Fishing Story Ideas
For additional information or to arrange an interview, please contact Andy Albarado, Rusk County Tourism, [email protected], (715) 829-6751 (cell)
Rusk County fishing background
Rusk County is one of Wisconsin's finest and most affordable fishing destinations. Located within easy driving distance of major population centers, the county is home to four beautiful & wild rivers - the Flambeau, Chippewa, Rusk & Thornapple. It also boasts more than 200,000 acres of public hunting land and 250-plus lakes and flowages. The fisheries are diverse, the wildlife habitat is excellent and the recreational opportunities numerous. For the angler or hunter who is serious about his outdoor endeavors, Rusk County is an outstanding choice.
Here's a sample of what's happening in Rusk County
- A big spot for smallies: smallmouth bass fishing in Rusk County
The word is getting out: Rusk County is one of the best places in the Midwest to fish for smallmouth bass. See firsthand why the fishing for smallies here is so good. NOTE: local smallmouth bass guides will be on hand at the opener to share their perspectives.
Here are a few reasons why Rusk County's smallmouth bass fishing stands out.
- The Flambeau River - This complex river offers whitewater, slow meandering stretches, wide pools and huge reservoirs, with smallies in every type of habitat.
- The Jump River - This wild river should be a top destination for the smallmouth angler who likes to get out of the boat and wade for feisty smallies.
- Dairyland Reservoir - This flowage on the Flambeau River is home to some lunker smallmouth bass.
- Chippewa River - Like the Flambeau River, the Chippewa offers a diverse fishery. Look for the biggest smallies in the Chippewa River's wide, deep bends.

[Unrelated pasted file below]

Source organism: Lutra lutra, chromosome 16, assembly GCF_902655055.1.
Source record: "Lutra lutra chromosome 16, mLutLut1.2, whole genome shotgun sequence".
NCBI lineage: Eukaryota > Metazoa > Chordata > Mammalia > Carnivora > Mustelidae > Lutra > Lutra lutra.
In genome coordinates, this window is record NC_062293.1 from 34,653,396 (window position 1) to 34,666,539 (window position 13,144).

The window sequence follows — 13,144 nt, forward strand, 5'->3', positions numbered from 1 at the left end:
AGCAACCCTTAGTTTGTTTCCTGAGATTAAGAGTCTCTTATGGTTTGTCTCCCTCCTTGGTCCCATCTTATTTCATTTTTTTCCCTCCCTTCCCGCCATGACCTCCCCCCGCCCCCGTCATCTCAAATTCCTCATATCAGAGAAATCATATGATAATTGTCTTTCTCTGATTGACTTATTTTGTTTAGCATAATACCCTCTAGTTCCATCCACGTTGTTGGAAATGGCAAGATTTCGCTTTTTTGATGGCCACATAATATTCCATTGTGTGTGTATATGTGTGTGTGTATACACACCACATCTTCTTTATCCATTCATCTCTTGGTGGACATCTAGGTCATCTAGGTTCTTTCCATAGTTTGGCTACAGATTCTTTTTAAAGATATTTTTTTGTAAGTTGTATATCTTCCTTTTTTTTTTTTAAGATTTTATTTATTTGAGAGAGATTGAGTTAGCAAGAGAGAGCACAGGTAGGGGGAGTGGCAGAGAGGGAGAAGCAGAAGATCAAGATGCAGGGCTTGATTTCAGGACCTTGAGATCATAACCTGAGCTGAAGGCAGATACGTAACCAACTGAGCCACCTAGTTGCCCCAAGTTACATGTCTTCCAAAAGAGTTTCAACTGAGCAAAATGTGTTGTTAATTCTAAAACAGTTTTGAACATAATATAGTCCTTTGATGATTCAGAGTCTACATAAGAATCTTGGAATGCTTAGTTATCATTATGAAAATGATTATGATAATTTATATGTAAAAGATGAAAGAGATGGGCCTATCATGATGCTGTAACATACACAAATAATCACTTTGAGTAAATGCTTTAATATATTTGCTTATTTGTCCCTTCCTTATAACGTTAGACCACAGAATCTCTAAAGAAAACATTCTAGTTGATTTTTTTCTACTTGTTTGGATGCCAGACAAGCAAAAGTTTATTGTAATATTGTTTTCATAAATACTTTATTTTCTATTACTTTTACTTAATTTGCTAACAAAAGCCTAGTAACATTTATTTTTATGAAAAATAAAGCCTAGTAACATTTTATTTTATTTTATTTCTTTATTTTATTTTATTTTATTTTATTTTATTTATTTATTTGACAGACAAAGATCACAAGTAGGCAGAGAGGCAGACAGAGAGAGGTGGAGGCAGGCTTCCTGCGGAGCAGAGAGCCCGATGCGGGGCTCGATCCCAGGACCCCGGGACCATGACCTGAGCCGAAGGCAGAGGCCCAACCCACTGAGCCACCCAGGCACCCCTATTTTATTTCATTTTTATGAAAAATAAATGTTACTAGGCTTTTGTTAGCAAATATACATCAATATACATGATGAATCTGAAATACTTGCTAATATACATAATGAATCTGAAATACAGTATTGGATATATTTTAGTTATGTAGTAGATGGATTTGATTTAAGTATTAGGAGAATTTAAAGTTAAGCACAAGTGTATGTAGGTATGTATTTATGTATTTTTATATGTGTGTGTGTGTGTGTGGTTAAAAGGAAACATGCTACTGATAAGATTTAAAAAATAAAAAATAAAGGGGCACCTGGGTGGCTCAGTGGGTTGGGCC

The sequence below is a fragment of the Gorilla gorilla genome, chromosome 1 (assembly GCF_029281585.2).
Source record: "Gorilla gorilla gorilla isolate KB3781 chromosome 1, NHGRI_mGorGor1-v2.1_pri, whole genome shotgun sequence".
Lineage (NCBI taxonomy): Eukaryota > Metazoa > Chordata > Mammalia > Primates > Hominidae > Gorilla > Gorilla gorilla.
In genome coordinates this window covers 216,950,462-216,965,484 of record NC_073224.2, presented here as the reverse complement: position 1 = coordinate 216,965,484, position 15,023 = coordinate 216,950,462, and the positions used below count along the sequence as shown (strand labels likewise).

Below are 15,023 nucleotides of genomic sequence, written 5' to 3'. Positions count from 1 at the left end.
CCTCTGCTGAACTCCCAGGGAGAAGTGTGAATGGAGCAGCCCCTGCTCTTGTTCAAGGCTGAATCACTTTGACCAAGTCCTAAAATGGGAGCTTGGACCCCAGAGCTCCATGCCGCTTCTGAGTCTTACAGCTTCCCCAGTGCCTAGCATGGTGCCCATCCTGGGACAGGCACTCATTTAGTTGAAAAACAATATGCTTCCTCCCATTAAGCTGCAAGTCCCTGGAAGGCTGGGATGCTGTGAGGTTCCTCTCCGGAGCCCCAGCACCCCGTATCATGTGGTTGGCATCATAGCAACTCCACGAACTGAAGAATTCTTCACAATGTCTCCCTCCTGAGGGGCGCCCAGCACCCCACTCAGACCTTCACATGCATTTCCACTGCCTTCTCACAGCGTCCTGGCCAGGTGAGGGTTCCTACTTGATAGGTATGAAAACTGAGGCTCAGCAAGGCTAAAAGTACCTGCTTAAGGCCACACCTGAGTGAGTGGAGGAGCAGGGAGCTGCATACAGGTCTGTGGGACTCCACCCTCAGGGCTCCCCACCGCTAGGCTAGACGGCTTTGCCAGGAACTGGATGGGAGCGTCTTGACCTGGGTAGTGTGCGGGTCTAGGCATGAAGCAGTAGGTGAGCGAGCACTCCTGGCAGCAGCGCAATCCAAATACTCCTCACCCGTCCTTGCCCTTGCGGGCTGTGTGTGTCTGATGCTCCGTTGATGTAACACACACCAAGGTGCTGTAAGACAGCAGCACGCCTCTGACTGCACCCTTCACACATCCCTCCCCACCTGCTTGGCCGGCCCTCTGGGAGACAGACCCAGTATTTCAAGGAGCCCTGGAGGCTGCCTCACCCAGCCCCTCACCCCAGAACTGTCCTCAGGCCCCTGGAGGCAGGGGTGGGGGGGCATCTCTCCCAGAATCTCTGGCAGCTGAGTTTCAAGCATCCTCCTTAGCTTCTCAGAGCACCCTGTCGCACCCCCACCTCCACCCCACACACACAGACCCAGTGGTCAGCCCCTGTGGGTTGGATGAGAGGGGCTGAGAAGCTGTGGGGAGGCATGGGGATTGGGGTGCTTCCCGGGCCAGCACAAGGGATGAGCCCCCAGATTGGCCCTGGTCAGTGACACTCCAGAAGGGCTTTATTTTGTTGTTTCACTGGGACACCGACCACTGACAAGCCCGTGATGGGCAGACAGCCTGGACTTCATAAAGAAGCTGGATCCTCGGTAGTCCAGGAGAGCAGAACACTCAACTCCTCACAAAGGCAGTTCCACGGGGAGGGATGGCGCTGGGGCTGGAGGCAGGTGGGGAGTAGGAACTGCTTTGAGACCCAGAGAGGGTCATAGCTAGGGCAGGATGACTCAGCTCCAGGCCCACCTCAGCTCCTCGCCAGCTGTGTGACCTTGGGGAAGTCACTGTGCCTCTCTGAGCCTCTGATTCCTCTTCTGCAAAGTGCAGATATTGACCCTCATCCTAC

- A Chance to Find New Water - With so many river systems to explore, the intrepid bass hunter will find ample opportunity to fish waters that have received little or no pressure.
- Numbers and Size - Anglers fishing Rusk County will find both large fish as well as large numbers of fish. There's just something about the water in Rusk County that's good for growing lots of big, fat smallies.
- Success stories: the Rusk County Wildlife Restoration Association
For more than 30 years, this local association has worked to improve the quality of Rusk County fisheries with a series of conservation projects. Their work has paid off: the county is now known widely for its outstanding fishing, NOTE: A representative of the association will be on hand at the opener to share what has worked and what lessons other fisheries can take away from their experience.
- A fishing destination: Lake Holcome
This 4,300-acre lake on the southern edge of Rusk County is one of the region's best fisheries. Driving distance from major population centers like the Twin Cities, the flowage is formed by the Holcome Dam and sourced by the Chippewa, Jump & Flambeau Rivers. It's renowned for its smallmouth bass fishing, with anglers often catching 40-50 fish per day. NOTE: Local guides who know these outstanding waters will be on hand at the opener to share their experiences.
Here are some reasons why Lake Holcombe is one of Wisconsin's top fishing lakes.
- It's huge: Lake Holcombe offers 4,300 acres of prime fishing waters
- Miles and miles of shoreline: Anglers can cast along more than 130 miles of meandering shoreline
- Unbelievable smallmouth bass fishing: Some huge smallmouth bass lurk in these waters
- Many muskies: Lake Holcombe boasts a healthy population of muskellunge
- Diverse fishery: Walleye, crappie, bluegill and perch can be found in the lake's many weedbeds.